Serious delays in diagnosis of Alzheimer’s, Parkinson’s and MS

26 September 2013

Most patients with Alzheimer’s, Parkinson’s and multiple sclerosis are facing unacceptable delays in diagnosis in Europe, according to research carried out by GE Healthcare.

According to the survey, which was carried out among doctors and patients in the US, UK, France and Germany, average times from noticing symptoms to receiving diagnosis were over 12 months across all three diseases. 40% of the doctors thought it took too long to diagnose these conditions and that patients suffer as a result of the delay.

“It is unacceptable that patients with progressive neurological disorders have to wait more than a year before they receive a diagnosis. During this time, our research shows that up to 20% face the possibility of receiving the wrong treatment. Meanwhile, their condition may continue to deteriorate. This delay is hugely stressful and potentially damaging to patients,” said Dr Gabrielle Silver, Head of Neuroscience Marketing at GE Healthcare.

In the UK, access to a range of key diagnostic tests, including MRI, PET and SPECT scans, is lagging way behind other countries surveyed. The data revealed that 50% of UK patients wait up to three months for an MRI scan, compared to only 10% in the US and 15 percent in Germany. For PET scans, 44% of UK patients wait more than three months, compared to only 6.5% in Germany and 12% in France. For SPECT scans, more than half of UK patients wait more than three months, compared to 10% in Germany and 14% in France.

“Access to early and accurate diagnostic tools is essential with neurological diseases,” said Marc Wortmann, Executive Director of Alzheimer’s Disease International. “In Alzheimer’s, diagnosis can be the start of treatment and better managing the disease which can improve the patients’ overall quality of life. Not diagnosing is a lost opportunity.”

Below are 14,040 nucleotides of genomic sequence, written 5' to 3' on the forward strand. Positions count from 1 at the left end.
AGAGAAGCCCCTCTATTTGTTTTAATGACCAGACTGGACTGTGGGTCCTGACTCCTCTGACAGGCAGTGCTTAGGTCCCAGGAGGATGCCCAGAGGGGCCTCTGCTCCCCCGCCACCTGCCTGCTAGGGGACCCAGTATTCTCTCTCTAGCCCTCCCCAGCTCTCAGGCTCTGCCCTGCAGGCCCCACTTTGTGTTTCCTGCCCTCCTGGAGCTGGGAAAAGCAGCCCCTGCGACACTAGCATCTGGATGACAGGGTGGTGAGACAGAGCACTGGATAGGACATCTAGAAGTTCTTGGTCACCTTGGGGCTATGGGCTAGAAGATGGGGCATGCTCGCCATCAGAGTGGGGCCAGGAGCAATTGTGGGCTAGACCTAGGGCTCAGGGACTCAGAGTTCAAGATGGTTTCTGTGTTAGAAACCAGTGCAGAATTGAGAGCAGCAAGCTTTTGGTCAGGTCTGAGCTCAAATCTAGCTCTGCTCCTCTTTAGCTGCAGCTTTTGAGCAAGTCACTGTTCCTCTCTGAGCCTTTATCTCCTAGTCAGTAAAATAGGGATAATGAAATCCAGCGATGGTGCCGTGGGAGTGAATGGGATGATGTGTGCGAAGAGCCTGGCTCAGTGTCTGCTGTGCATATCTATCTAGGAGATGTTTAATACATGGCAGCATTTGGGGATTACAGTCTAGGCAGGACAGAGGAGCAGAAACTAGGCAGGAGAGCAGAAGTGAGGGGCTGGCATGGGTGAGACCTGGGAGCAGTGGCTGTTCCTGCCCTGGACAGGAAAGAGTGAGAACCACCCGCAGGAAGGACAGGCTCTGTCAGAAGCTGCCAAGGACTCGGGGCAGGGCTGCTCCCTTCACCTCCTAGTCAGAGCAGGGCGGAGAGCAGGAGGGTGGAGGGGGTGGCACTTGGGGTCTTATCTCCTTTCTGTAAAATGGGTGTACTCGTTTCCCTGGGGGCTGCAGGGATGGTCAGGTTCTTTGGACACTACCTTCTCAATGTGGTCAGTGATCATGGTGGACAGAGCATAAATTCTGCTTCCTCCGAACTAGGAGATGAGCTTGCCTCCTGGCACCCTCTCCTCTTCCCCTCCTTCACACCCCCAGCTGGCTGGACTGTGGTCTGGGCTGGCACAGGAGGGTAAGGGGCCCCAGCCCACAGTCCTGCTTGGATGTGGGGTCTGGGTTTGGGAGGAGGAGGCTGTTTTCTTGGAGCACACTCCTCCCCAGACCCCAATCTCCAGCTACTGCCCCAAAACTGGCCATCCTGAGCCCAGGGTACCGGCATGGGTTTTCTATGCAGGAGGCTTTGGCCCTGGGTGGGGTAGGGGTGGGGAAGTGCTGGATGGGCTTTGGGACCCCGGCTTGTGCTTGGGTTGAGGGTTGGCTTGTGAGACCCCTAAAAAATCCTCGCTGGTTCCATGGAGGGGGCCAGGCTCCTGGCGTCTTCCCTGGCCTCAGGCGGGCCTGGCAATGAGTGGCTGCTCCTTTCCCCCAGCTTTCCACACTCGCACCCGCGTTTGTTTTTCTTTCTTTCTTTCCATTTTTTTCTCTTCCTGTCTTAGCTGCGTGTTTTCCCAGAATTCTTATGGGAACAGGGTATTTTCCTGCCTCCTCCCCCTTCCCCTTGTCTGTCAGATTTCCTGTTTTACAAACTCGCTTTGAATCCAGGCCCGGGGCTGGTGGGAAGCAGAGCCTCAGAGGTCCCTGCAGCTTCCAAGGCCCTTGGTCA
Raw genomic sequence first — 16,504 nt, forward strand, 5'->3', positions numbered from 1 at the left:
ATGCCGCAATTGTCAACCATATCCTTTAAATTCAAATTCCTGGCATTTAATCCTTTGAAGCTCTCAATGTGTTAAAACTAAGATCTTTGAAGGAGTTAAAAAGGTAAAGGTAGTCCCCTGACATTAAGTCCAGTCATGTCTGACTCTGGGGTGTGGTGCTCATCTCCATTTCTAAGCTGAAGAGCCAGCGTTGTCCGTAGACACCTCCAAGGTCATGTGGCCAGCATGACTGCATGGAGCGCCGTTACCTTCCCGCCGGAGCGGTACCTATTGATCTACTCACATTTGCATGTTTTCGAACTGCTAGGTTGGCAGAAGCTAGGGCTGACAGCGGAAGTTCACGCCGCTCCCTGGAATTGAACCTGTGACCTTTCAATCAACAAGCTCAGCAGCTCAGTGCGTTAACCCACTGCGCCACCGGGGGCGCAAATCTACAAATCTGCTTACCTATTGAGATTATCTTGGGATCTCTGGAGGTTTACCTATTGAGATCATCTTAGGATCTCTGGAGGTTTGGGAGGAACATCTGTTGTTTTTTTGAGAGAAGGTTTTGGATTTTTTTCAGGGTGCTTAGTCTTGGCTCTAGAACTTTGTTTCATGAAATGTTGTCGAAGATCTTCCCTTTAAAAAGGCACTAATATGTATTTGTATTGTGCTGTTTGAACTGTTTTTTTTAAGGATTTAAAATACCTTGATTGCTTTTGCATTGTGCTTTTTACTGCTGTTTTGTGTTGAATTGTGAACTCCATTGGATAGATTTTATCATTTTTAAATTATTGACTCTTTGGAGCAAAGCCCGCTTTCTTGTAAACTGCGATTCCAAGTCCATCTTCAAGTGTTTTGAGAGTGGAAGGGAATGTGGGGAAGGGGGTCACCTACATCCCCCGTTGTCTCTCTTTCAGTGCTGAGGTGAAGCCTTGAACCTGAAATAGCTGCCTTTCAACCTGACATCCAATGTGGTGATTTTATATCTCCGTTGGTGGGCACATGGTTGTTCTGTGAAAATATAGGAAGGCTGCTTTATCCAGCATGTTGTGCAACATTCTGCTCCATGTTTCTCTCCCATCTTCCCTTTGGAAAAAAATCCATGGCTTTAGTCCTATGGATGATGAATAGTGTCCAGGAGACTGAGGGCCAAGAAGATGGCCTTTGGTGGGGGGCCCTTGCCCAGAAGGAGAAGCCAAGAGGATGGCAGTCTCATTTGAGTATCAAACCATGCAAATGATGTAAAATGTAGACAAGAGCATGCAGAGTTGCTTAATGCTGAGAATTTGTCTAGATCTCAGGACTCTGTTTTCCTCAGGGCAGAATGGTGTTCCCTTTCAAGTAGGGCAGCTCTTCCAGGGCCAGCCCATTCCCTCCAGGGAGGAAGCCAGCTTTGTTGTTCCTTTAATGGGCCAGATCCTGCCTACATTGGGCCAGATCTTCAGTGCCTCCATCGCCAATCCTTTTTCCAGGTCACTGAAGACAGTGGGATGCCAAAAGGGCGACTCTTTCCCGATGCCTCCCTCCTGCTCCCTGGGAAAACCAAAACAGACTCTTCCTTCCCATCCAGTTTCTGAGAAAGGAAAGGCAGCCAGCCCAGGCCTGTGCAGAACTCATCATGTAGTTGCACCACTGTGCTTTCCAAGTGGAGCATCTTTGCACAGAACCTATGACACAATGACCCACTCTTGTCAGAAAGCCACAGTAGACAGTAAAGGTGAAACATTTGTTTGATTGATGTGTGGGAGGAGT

Affect on daily life

During the year-long diagnosis period across the diseases, patients are often unable to conduct their normal lives. For instance, more than half of those diagnosed with Multiple Sclerosis who were employed during the diagnosis period needed to take time off work, with 20% taking at least a month. 86%of patients across disease areas said they suffered anxiety when they first visited a physician about their symptoms. Dr Silver explained, “Delays in receiving a diagnosis means that patients’ anxiety continues, as they are faced with the additional stress of not knowing. Two thirds of those we surveyed said it was worse not to know what condition they had than to receive a confirmatory diagnosis.”

“These findings highlight the urgent need for a quicker response to neurological diseases and increased ready access to early and accurate diagnostic tools. We know earlier intervention can bring significant benefits across these diseases and I would urge anyone who thinks they may be experiencing symptoms to consult with their GP as soon as possible” concluded Dr Silver.


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